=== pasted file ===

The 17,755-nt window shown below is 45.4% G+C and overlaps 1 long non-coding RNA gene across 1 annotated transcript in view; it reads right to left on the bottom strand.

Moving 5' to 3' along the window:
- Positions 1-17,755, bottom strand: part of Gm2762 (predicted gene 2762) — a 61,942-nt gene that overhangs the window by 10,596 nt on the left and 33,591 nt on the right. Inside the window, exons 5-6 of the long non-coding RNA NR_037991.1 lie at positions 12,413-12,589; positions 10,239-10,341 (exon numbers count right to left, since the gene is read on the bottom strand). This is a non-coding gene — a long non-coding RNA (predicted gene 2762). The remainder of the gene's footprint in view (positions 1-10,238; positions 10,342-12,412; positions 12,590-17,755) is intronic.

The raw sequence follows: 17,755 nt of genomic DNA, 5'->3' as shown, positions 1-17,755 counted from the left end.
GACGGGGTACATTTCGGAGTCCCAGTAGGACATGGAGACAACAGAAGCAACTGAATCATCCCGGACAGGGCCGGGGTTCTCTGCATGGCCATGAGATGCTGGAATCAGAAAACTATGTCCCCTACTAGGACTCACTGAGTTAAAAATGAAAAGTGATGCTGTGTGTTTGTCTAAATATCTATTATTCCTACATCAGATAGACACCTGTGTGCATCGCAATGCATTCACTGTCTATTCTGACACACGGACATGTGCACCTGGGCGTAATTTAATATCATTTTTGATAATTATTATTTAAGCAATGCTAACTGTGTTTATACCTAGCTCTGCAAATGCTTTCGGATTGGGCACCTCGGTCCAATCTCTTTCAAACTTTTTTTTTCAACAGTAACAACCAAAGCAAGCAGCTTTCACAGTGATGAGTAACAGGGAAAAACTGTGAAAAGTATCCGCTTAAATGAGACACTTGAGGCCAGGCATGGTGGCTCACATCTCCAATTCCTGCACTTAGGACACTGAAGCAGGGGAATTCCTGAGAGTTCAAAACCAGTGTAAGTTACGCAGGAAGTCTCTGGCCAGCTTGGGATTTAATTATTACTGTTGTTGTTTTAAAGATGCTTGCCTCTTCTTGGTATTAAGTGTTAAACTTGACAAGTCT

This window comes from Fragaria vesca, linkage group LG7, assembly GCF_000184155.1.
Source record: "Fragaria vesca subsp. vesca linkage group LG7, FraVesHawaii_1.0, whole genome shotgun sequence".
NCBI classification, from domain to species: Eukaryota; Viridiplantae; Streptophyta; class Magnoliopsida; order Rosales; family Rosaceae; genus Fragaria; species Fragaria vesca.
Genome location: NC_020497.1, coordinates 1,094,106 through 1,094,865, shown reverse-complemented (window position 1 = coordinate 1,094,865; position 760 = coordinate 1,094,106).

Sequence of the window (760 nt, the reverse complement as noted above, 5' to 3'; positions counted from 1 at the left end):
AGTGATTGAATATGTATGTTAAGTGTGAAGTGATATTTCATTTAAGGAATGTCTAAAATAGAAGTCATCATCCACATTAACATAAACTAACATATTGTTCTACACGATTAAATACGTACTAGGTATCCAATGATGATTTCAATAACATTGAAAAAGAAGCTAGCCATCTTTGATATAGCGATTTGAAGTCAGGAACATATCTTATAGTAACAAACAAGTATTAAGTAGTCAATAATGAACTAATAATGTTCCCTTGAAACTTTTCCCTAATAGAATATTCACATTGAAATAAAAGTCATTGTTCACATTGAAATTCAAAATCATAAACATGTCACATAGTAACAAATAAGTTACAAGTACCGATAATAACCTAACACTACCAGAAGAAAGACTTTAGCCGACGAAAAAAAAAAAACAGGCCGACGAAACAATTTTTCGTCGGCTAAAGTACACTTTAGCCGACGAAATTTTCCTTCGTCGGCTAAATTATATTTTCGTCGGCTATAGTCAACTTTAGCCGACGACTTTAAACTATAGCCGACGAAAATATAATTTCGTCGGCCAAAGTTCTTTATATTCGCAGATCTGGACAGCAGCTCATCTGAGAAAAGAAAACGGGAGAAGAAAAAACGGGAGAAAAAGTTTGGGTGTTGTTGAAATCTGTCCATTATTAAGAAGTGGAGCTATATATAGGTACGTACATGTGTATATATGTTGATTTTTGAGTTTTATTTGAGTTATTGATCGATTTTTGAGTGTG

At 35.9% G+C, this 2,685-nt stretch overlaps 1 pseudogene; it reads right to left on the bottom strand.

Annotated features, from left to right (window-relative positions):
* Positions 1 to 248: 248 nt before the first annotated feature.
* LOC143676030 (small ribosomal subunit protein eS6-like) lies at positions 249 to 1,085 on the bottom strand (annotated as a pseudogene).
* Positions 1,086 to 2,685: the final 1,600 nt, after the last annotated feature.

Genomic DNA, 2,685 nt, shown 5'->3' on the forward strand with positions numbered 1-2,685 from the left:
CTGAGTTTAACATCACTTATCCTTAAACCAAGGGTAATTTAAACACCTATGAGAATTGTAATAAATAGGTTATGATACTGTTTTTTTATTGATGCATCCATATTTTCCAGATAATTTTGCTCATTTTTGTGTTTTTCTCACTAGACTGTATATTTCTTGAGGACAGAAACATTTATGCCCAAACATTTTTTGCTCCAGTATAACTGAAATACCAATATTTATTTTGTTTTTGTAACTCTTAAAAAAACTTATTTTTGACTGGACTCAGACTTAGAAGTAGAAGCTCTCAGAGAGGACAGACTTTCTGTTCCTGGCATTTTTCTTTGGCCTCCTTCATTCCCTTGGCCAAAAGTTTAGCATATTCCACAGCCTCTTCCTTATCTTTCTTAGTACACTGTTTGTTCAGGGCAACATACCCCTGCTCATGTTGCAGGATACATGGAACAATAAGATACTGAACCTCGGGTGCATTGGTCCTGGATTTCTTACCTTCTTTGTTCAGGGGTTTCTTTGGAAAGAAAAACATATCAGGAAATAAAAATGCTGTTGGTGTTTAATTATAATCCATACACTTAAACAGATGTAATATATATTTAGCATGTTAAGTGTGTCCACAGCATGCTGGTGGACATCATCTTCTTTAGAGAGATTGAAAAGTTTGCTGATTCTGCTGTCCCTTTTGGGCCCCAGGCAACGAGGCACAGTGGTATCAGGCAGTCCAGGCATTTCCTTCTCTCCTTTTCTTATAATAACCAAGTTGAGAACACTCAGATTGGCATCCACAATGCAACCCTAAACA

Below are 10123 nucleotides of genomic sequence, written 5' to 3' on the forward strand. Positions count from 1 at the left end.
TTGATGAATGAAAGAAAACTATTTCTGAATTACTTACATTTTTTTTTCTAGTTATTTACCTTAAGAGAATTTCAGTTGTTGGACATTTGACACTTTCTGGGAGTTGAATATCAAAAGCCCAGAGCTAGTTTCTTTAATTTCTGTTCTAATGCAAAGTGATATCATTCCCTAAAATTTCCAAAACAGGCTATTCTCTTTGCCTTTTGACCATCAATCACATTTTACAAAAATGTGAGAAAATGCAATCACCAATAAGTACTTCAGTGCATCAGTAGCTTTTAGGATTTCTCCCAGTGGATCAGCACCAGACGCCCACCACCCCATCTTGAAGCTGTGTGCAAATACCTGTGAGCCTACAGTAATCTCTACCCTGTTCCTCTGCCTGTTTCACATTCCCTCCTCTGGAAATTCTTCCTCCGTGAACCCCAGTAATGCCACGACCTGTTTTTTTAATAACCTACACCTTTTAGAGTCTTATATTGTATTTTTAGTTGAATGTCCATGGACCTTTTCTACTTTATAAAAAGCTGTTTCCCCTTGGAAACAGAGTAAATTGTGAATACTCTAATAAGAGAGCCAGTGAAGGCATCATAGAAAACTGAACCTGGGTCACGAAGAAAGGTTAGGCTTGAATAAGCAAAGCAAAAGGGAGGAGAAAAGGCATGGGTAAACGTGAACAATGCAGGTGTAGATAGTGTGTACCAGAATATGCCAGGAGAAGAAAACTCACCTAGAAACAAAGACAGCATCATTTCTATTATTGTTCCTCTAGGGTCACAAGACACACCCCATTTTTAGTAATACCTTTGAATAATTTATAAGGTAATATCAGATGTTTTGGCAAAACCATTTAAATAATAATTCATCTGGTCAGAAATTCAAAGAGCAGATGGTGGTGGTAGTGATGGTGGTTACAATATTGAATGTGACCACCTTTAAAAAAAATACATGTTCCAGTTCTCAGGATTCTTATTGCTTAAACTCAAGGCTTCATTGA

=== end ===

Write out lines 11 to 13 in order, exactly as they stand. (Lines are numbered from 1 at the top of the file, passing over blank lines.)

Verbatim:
AGTGATTGAATATGTATGTTAAGTGTGAAGTGATATTTCATTTAAGGAATGTCTAAAATAGAAGTCATCATCCACATTAACATAAACTAACATATTGTTCTACACGATTAAATACGTACTAGGTATCCAATGATGATTTCAATAACATTGAAAAAGAAGCTAGCCATCTTTGATATAGCGATTTGAAGTCAGGAACATATCTTATAGTAACAAACAAGTATTAAGTAGTCAATAATGAACTAATAATGTTCCCTTGAAACTTTTCCCTAATAGAATATTCACATTGAAATAAAAGTCATTGTTCACATTGAAATTCAAAATCATAAACATGTCACATAGTAACAAATAAGTTACAAGTACCGATAATAACCTAACACTACCAGAAGAAAGACTTTAGCCGACGAAAAAAAAAAAACAGGCCGACGAAACAATTTTTCGTCGGCTAAAGTACACTTTAGCCGACGAAATTTTCCTTCGTCGGCTAAATTATATTTTCGTCGGCTATAGTCAACTTTAGCCGACGACTTTAAACTATAGCCGACGAAAATATAATTTCGTCGGCCAAAGTTCTTTATATTCGCAGATCTGGACAGCAGCTCATCTGAGAAAAGAAAACGGGAGAAGAAAAAACGGGAGAAAAAGTTTGGGTGTTGTTGAAATCTGTCCATTATTAAGAAGTGGAGCTATATATAGGTACGTACATGTGTATATATGTTGATTTTTGAGTTTTATTTGAGTTATTGATCGATTTTTGAGTGTG

At 35.9% G+C, this 2,685-nt stretch overlaps 1 pseudogene; it reads right to left on the bottom strand.

Annotated features, from left to right (window-relative positions):